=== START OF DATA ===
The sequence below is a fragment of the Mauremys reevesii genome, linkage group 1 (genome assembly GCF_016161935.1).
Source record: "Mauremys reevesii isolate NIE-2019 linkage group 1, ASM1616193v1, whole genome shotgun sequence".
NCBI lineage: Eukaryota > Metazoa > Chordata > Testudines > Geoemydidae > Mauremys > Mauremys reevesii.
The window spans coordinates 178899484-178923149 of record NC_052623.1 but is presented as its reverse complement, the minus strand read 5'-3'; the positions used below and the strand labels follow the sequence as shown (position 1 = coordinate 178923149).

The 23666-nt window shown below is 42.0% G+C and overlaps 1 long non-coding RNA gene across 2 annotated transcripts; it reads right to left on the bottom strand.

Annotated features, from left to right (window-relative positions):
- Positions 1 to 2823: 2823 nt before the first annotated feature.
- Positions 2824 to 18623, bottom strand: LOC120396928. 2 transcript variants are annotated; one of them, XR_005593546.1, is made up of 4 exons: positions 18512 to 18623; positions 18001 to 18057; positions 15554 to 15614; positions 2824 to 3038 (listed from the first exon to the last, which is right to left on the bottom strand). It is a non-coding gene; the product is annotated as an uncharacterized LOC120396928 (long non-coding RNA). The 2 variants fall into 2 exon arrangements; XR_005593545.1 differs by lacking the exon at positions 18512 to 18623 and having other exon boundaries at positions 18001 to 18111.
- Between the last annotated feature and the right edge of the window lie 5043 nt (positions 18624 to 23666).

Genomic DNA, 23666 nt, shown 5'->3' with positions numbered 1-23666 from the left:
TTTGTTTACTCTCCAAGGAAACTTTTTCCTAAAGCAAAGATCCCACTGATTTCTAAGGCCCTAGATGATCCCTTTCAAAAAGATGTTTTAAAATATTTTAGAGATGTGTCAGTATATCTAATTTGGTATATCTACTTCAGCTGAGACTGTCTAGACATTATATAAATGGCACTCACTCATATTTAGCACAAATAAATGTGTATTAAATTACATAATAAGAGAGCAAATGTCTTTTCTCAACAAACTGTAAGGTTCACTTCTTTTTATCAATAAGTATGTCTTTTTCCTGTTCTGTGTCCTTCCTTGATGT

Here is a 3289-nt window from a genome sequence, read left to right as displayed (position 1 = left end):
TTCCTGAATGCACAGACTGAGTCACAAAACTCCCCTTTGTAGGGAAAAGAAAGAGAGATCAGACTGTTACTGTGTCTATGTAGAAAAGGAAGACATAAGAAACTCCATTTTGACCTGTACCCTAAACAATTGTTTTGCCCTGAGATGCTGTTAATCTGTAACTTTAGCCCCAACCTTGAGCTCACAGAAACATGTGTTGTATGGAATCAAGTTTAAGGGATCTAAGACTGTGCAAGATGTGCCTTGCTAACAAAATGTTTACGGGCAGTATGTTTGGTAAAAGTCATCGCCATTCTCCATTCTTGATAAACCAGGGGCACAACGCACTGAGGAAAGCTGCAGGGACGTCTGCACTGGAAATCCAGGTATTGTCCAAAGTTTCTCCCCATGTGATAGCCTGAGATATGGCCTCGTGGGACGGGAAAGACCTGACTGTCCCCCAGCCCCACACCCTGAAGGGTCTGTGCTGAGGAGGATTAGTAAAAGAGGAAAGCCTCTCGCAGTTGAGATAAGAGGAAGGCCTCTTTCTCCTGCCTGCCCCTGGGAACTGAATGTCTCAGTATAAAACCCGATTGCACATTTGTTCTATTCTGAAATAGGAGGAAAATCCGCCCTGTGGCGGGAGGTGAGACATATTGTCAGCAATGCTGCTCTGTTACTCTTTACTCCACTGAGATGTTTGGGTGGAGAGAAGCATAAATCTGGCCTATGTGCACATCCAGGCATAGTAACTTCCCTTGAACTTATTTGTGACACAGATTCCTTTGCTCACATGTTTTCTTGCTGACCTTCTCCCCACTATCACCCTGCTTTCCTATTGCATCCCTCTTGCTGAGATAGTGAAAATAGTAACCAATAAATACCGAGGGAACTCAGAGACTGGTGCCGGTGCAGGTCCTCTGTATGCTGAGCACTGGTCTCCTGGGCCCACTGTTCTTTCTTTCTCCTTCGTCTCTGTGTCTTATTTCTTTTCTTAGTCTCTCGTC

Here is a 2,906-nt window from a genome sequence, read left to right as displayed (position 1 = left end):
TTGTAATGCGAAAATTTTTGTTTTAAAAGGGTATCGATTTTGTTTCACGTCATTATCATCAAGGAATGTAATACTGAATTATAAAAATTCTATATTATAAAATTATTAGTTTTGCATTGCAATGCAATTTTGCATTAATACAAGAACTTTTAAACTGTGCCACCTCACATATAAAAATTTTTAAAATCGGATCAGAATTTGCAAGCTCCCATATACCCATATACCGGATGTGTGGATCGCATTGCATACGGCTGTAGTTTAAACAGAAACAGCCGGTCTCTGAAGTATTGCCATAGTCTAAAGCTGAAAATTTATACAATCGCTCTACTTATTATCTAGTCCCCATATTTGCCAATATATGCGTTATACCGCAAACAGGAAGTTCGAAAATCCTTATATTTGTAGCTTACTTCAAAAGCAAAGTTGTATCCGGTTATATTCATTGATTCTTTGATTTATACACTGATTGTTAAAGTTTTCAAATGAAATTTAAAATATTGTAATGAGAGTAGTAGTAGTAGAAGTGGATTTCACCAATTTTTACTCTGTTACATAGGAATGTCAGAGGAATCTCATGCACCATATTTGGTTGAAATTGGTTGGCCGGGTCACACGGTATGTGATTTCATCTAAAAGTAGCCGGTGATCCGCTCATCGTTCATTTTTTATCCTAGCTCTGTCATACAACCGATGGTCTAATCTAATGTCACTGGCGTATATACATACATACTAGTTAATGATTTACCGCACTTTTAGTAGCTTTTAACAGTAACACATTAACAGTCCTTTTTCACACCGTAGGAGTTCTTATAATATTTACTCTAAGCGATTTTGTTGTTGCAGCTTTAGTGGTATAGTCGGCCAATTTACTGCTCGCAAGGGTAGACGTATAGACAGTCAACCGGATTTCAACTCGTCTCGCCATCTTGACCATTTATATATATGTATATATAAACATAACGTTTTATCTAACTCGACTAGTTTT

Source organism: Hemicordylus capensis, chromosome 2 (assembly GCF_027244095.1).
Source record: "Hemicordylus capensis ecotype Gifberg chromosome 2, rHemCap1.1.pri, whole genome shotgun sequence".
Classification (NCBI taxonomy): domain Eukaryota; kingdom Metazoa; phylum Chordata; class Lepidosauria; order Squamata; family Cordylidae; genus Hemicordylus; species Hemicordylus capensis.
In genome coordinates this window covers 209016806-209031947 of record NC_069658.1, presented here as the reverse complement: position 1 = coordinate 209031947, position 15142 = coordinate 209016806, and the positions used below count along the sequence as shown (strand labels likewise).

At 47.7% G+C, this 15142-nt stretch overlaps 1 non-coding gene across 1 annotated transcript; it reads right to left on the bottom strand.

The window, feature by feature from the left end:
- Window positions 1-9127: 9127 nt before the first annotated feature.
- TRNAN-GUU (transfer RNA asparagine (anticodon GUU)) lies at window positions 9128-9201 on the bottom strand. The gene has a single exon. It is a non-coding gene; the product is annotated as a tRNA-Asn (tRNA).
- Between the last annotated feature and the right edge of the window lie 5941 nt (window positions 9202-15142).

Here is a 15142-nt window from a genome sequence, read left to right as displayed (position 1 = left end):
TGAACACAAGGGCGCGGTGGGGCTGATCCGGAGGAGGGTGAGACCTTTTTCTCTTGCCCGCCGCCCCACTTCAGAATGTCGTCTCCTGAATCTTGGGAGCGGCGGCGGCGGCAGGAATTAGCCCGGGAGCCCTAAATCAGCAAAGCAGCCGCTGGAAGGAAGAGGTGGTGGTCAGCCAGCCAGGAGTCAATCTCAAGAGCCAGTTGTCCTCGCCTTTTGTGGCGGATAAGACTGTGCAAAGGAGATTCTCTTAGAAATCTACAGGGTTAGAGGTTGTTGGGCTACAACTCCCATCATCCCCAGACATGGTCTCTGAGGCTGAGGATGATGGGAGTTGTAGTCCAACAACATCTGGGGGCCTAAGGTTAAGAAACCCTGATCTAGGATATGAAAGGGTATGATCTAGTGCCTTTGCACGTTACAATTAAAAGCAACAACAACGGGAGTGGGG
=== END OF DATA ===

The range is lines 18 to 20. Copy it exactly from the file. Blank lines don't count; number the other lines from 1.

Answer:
Classification (NCBI taxonomy): domain Eukaryota; kingdom Metazoa; phylum Chordata; class Lepidosauria; order Squamata; family Cordylidae; genus Hemicordylus; species Hemicordylus capensis.
In genome coordinates this window covers 209016806-209031947 of record NC_069658.1, presented here as the reverse complement: position 1 = coordinate 209031947, position 15142 = coordinate 209016806, and the positions used below count along the sequence as shown (strand labels likewise).

At 47.7% G+C, this 15142-nt stretch overlaps 1 non-coding gene across 1 annotated transcript; it reads right to left on the bottom strand.